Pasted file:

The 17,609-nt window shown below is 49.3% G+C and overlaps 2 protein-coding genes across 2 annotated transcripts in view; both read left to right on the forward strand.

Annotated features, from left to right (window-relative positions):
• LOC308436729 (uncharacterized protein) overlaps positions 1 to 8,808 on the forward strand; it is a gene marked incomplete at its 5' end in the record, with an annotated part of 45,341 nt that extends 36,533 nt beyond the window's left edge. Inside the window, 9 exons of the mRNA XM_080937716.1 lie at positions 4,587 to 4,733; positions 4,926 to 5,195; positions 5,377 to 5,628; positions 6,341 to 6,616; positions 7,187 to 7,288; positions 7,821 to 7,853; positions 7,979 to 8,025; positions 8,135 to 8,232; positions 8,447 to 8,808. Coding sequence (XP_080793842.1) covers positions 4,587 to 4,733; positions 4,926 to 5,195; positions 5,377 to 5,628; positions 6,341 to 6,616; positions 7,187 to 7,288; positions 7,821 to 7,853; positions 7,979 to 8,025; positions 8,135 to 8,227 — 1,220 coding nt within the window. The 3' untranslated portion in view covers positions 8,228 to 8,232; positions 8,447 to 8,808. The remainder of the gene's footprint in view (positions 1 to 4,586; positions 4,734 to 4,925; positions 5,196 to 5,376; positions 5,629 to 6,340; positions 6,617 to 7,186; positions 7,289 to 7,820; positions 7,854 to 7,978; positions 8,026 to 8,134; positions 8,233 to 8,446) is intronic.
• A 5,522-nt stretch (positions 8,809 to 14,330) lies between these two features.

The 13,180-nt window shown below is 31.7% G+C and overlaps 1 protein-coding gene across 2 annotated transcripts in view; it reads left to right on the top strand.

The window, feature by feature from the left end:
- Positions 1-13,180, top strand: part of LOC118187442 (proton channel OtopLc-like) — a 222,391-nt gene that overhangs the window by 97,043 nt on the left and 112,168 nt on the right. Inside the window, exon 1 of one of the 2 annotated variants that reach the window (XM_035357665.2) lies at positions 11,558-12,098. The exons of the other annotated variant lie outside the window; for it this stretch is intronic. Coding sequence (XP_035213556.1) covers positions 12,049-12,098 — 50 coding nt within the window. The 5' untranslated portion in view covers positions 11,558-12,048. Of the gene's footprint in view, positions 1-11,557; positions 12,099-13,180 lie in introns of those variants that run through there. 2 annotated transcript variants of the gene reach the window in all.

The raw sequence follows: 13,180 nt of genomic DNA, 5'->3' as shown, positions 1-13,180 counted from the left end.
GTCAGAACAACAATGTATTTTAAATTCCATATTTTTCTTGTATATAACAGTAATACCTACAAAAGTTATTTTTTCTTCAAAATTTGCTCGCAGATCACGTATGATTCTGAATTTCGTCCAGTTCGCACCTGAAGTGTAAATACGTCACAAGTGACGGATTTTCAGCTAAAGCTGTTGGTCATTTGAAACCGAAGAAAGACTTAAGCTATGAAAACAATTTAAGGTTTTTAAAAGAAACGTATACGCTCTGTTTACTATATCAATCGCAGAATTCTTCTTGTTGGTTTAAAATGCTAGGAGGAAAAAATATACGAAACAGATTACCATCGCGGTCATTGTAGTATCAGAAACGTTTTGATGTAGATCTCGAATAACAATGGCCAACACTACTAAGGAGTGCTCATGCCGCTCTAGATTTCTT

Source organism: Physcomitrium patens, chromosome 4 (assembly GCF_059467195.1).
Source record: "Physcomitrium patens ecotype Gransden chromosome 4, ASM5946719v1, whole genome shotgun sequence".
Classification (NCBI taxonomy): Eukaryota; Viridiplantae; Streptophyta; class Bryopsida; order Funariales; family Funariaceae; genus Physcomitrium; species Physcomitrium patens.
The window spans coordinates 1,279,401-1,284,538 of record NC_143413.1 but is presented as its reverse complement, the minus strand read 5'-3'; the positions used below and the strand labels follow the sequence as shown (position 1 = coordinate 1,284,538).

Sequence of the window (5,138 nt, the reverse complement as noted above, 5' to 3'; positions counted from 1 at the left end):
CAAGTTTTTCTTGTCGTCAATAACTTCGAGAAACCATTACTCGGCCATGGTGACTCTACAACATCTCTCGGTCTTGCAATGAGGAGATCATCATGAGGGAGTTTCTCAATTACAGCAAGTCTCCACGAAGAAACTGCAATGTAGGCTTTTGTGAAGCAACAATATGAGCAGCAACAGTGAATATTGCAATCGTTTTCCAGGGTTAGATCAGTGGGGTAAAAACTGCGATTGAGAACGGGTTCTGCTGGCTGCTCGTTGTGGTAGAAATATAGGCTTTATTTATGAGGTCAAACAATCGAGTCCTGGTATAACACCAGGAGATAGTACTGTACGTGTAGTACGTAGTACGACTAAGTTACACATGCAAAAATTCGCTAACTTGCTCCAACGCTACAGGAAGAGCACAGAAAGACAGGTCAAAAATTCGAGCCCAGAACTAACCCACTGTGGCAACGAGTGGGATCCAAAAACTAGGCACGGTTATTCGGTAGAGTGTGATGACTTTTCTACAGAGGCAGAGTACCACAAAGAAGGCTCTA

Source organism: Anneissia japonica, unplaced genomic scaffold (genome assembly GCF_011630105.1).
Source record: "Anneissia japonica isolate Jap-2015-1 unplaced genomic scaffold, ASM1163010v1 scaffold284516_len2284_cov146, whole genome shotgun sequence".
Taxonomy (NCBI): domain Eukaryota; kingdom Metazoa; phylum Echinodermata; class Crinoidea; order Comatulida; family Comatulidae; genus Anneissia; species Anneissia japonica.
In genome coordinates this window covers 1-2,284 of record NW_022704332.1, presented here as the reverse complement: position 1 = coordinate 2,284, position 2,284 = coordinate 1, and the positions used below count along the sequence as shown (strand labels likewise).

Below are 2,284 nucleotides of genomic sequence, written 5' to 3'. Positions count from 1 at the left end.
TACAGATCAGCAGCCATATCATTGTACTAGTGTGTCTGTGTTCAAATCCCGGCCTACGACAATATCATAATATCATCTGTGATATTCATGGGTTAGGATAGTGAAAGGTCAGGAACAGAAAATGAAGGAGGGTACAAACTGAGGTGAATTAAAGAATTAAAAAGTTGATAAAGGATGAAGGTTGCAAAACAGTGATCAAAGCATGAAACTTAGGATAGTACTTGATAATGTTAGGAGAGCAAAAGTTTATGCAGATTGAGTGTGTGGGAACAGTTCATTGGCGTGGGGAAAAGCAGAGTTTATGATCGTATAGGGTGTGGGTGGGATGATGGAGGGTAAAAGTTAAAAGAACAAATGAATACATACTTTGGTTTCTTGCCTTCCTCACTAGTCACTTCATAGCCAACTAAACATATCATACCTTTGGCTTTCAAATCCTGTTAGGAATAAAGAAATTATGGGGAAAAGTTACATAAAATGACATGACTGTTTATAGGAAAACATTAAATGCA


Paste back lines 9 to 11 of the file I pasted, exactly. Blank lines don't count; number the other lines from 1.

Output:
GTCAGAACAACAATGTATTTTAAATTCCATATTTTTCTTGTATATAACAGTAATACCTACAAAAGTTATTTTTTCTTCAAAATTTGCTCGCAGATCACGTATGATTCTGAATTTCGTCCAGTTCGCACCTGAAGTGTAAATACGTCACAAGTGACGGATTTTCAGCTAAAGCTGTTGGTCATTTGAAACCGAAGAAAGACTTAAGCTATGAAAACAATTTAAGGTTTTTAAAAGAAACGTATACGCTCTGTTTACTATATCAATCGCAGAATTCTTCTTGTTGGTTTAAAATGCTAGGAGGAAAAAATATACGAAACAGATTACCATCGCGGTCATTGTAGTATCAGAAACGTTTTGATGTAGATCTCGAATAACAATGGCCAACACTACTAAGGAGTGCTCATGCCGCTCTAGATTTCTT

Source organism: Physcomitrium patens, chromosome 4 (assembly GCF_059467195.1).
Source record: "Physcomitrium patens ecotype Gransden chromosome 4, ASM5946719v1, whole genome shotgun sequence".